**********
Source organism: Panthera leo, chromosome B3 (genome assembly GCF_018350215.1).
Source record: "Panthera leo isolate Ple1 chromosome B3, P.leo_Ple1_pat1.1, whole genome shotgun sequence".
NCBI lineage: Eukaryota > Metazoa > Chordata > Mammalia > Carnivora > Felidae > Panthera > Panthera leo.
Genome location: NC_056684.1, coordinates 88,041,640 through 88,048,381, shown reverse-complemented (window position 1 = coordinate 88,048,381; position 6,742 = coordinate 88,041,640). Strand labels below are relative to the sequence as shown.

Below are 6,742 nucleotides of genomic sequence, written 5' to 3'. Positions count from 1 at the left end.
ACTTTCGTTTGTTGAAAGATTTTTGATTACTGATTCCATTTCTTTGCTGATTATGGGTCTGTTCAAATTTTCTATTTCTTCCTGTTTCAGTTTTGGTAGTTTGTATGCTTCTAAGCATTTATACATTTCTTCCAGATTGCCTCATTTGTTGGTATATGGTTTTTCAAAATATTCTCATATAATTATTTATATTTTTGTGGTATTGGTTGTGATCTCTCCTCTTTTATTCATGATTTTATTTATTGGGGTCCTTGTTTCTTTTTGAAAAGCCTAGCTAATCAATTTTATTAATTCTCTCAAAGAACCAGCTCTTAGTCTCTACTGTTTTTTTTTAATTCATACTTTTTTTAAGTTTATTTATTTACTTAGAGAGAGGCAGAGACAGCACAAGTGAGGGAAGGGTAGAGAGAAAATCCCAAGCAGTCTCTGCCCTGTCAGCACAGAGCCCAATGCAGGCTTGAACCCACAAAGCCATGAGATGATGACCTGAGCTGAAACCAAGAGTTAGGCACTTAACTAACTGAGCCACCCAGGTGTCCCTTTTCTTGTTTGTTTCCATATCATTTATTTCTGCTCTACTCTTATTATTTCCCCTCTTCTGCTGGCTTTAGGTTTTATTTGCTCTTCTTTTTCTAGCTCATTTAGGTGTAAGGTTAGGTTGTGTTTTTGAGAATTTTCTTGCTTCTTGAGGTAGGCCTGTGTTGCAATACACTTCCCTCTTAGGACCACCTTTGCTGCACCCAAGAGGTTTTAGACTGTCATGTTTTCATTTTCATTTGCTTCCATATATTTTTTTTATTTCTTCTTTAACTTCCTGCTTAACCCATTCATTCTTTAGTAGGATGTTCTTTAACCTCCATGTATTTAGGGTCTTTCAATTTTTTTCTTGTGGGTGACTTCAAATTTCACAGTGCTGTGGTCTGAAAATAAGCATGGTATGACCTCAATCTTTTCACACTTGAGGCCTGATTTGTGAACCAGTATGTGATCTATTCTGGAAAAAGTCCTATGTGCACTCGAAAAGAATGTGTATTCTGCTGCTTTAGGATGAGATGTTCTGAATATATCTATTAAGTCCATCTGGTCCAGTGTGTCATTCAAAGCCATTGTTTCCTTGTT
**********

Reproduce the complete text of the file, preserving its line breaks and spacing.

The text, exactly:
Source organism: Panthera leo, chromosome B3 (genome assembly GCF_018350215.1).
Source record: "Panthera leo isolate Ple1 chromosome B3, P.leo_Ple1_pat1.1, whole genome shotgun sequence".
NCBI lineage: Eukaryota > Metazoa > Chordata > Mammalia > Carnivora > Felidae > Panthera > Panthera leo.
Genome location: NC_056684.1, coordinates 88,041,640 through 88,048,381, shown reverse-complemented (window position 1 = coordinate 88,048,381; position 6,742 = coordinate 88,041,640). Strand labels below are relative to the sequence as shown.

Below are 6,742 nucleotides of genomic sequence, written 5' to 3'. Positions count from 1 at the left end.
ACTTTCGTTTGTTGAAAGATTTTTGATTACTGATTCCATTTCTTTGCTGATTATGGGTCTGTTCAAATTTTCTATTTCTTCCTGTTTCAGTTTTGGTAGTTTGTATGCTTCTAAGCATTTATACATTTCTTCCAGATTGCCTCATTTGTTGGTATATGGTTTTTCAAAATATTCTCATATAATTATTTATATTTTTGTGGTATTGGTTGTGATCTCTCCTCTTTTATTCATGATTTTATTTATTGGGGTCCTTGTTTCTTTTTGAAAAGCCTAGCTAATCAATTTTATTAATTCTCTCAAAGAACCAGCTCTTAGTCTCTACTGTTTTTTTTTAATTCATACTTTTTTTAAGTTTATTTATTTACTTAGAGAGAGGCAGAGACAGCACAAGTGAGGGAAGGGTAGAGAGAAAATCCCAAGCAGTCTCTGCCCTGTCAGCACAGAGCCCAATGCAGGCTTGAACCCACAAAGCCATGAGATGATGACCTGAGCTGAAACCAAGAGTTAGGCACTTAACTAACTGAGCCACCCAGGTGTCCCTTTTCTTGTTTGTTTCCATATCATTTATTTCTGCTCTACTCTTATTATTTCCCCTCTTCTGCTGGCTTTAGGTTTTATTTGCTCTTCTTTTTCTAGCTCATTTAGGTGTAAGGTTAGGTTGTGTTTTTGAGAATTTTCTTGCTTCTTGAGGTAGGCCTGTGTTGCAATACACTTCCCTCTTAGGACCACCTTTGCTGCACCCAAGAGGTTTTAGACTGTCATGTTTTCATTTTCATTTGCTTCCATATATTTTTTTTATTTCTTCTTTAACTTCCTGCTTAACCCATTCATTCTTTAGTAGGATGTTCTTTAACCTCCATGTATTTAGGGTCTTTCAATTTTTTTCTTGTGGGTGACTTCAAATTTCACAGTGCTGTGGTCTGAAAATAAGCATGGTATGACCTCAATCTTTTCACACTTGAGGCCTGATTTGTGAACCAGTATGTGATCTATTCTGGAAAAAGTCCTATGTGCACTCGAAAAGAATGTGTATTCTGCTGCTTTAGGATGAGATGTTCTGAATATATCTATTAAGTCCATCTGGTCCAGTGTGTCATTCAAAGCCATTGTTTCCTTGTT